SSR 79-4: SECTIONS 207, 452(b), 459 and 462(f) (42 U.S.C. 407, 652(b),
659 and 662(f)) LEVY AND GARNISHMENT OF BENEFITS
20 CFR 404.970
Generally, Social Security benefits are exempt from execution, levy,
attachment, garnishment, or other legal process, or from the operation of
any bankruptcy or insolvency law. The exceptions are that benefits are
subject: (1) to the authority of the Secretary of the Treasury to make
levies for the collection of delinquent Federal taxes and under certain
circumstances delinquent child support payments; and (2) to garnishment or
similar legal process brought by an individual to enforce a child support
or alimony obligation.
Section 207 of the Social Security Act provides:
"The right of any person to any future payment under this title shall not
be transferable or assignable, at law or in equity, and none of the moneys
paid or payable or rights existing under this title shall be subject to
execution, levy, attachment, garnishment, or other legal process, or to
the operation of any bankruptcy or insolvency law."
However, section 6331 of the Internal Revenue Code of 1954 (26 U.S.C.
6331) which was enacted into law on August 16, 1954, after the enactment
of section 207, gives the Secretary of the Treasury the right to levy or
seize for collection of delinquent Federal taxes, property, rights to
property, whether real or personal, tangible, or intangible and the right
to make successive levies and seizures until the amount due, together with
all expenses, is fully paid.
Section 6334 of the Internal Revenue Code of 1954 (26 U.S.C. 6334)
provides in subsection (c):
"Notwithstanding any other law of the United States, no property or
rights to property shall be exempt from levy other than the property
specifically made exempt by subsection (a)."
The property exempt from levy in subsection (a) includes wearing apparel
and school books; fuel, provisions, furniture, and personal effects, not
to exceed $500 in value; books and tools of a trade, business, or
profession, not to exceed $250 in value. Social Security benefits are not
specifically exempted from levy by this subsection. Furthermore, as
between conflicting treatment of the same matter by two statutes (section
207 of the Social Security Act and section 6334 of the Internal Revenue
Code of 1954), the one enacted later (section 6334 of the Internal Revenue
Code of 1954) would control with respect to that matter.
Therefore, since section 6334 of the Internal Revenue Code of 1954 does
not specifically exempt Social Security benefits from levy, such benefit
checks may be levied upon by the Secretary of the Treasury under section
6331 of the Internal Revenue Code of 1954.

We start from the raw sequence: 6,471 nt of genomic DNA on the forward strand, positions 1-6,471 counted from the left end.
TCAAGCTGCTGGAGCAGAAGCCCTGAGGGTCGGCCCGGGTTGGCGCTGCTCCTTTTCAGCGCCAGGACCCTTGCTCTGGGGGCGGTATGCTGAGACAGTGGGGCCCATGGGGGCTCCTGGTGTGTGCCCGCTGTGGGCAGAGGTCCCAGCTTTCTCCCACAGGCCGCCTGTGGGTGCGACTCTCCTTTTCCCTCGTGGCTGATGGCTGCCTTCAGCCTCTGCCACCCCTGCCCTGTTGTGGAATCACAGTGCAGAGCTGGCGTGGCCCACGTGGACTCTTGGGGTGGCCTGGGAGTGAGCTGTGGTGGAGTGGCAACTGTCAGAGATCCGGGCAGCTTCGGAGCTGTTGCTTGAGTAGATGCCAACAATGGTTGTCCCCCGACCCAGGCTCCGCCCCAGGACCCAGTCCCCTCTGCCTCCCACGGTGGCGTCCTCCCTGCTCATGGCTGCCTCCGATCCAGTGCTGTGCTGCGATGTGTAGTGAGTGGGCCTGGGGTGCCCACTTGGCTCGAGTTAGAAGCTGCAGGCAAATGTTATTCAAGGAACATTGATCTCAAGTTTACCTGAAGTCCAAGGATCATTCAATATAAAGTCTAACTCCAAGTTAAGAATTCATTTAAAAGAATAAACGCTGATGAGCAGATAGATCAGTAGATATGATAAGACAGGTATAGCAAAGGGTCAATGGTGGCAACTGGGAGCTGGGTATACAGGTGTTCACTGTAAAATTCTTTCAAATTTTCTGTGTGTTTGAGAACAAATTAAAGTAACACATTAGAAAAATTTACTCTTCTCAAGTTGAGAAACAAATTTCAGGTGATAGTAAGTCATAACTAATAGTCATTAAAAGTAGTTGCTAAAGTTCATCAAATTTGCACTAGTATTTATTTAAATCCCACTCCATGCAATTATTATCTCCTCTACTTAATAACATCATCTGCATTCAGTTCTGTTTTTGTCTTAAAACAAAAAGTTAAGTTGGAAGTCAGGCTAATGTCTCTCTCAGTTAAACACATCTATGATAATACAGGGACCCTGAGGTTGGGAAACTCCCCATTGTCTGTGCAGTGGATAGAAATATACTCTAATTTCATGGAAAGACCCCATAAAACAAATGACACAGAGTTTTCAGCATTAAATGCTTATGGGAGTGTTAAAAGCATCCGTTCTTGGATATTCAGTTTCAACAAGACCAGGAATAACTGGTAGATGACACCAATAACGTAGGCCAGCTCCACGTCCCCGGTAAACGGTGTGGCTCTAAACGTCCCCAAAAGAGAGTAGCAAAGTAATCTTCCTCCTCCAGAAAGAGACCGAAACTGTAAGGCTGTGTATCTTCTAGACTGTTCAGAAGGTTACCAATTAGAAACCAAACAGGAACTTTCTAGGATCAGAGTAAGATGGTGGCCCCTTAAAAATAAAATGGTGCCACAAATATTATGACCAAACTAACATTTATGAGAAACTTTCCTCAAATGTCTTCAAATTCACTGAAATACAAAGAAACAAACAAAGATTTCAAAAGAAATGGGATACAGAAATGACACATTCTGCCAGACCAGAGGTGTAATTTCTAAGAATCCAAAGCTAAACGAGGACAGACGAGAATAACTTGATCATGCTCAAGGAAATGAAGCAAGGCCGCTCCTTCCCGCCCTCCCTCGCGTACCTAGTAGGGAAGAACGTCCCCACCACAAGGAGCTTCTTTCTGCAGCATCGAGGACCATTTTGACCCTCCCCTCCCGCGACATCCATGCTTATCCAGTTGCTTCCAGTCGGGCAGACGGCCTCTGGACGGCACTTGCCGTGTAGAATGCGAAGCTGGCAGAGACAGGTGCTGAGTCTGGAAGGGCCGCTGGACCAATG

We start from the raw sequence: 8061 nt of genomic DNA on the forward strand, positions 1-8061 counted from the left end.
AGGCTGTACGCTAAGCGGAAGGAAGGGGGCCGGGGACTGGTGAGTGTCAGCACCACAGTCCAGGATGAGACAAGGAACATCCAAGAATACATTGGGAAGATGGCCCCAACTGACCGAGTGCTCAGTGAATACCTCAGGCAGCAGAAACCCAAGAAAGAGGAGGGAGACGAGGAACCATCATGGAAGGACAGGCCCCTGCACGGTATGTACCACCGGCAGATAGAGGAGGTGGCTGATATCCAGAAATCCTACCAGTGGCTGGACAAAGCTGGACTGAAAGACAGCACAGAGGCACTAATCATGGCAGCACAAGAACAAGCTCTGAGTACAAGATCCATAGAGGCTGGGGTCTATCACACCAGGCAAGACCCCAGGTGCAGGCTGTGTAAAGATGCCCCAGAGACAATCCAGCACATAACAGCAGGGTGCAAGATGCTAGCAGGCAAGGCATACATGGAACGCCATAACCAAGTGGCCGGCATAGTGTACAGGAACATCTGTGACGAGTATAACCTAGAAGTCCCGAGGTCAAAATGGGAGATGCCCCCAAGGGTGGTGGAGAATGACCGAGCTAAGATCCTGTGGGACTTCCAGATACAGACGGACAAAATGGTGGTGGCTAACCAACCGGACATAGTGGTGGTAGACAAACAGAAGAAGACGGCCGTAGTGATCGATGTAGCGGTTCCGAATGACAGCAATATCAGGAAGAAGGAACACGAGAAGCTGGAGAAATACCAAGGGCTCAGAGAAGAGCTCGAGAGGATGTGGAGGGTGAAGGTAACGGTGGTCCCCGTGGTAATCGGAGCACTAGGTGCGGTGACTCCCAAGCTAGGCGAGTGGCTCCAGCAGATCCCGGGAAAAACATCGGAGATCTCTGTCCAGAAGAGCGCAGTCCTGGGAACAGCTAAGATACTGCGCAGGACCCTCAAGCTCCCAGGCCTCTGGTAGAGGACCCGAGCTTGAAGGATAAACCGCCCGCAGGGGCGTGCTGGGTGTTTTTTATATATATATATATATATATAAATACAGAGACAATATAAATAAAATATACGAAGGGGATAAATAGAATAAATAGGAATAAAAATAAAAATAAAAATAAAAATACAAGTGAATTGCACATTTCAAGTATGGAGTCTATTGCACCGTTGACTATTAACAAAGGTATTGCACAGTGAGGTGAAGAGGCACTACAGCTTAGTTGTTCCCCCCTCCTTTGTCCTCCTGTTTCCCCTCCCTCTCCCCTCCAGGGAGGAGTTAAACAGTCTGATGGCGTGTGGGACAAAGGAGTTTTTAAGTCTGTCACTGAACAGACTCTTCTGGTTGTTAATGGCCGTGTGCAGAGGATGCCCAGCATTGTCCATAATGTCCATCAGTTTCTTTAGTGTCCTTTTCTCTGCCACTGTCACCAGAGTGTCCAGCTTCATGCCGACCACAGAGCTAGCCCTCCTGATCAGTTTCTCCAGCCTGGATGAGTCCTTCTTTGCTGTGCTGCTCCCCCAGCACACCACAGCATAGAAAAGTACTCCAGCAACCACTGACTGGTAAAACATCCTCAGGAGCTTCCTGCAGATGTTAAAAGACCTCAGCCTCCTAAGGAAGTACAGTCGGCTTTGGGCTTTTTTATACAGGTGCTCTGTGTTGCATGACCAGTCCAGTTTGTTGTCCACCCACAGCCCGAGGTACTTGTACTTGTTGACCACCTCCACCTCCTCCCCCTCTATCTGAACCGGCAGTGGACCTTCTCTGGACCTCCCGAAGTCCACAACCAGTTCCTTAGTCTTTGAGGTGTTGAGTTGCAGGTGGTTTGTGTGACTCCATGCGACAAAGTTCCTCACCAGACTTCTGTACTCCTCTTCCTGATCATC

In addition, section 6305 of the Internal Revenue Code of 1954 (26 U.S.C.
6305) authorizes the Secretary of the Treasury, upon receiving a
certification from the Secretary of Health, Education, and Welfare under
section 452(b) of the Social Security Act as to the amount of an
individual's delinquent child support obligation, to assess and collect
that amount in the same manner, with the same powers, and (except as
provided in section 6305) subject to the same limitations as if such
amount were a Federal income tax the collection of which would be
jeopardized by delay. One effect of this provision is to render the Social
Security benefits subject to levy by the Secretary of the Treasury for the
collection of delinquent child support payments in the same manner as they
would be subject to levy for collection of delinquent Federal taxes except
(1) no interest or penalties shall be assessed or collected,
(2) certain of the statutory provisions relating to property exempt from
levy shall not apply,
(3) so much of the salary, wages, or other income of an individual as is
being withheld in garnishment under a judgment entered by a court of
competent jurisdiction for the support of minor children shall be exempt
from the levy, and
(4) in the case of the first assessment against an individual for
delinquency under a court order, collection shall be delayed for a period
of 60 days immediately following notice and demand for the payment.
Further, section 459 of the Social Security Act, as enacted by P.L.
93-647, provides that a government entity which holds certain moneys
payable to an individual may be compelled by legal process to make payment
to another person in order to satisfy the individual's legal obligation to
pay child support or alimony. This section, as amended by P.L. 95-30
"Notwithstanding any other provision of law, effective January 1, 1975,
moneys (the entitlement to which is based upon remuneration for
employment) due from, or payable by, the United States or the District of
Columbia (including any agency, subdivision, or instrumentality thereof)
to any individual, including members of the armed services, shall be
subject, in like manner and to the same extent as if the United States or
the District of Columbia were a private person, to legal process brought
for the enforcement, against such individual of his legal obligations to
provide child support or make alimony payments."
P.L. 95-30 also added section 462 to the Social Security Act. This
section defines the terms used in section 459 and specifically provides
that monthly Social Security benefits are considered moneys subject to
legal process brought by an individual to enforce a legal obligation to
provide child support or to make alimony payments.
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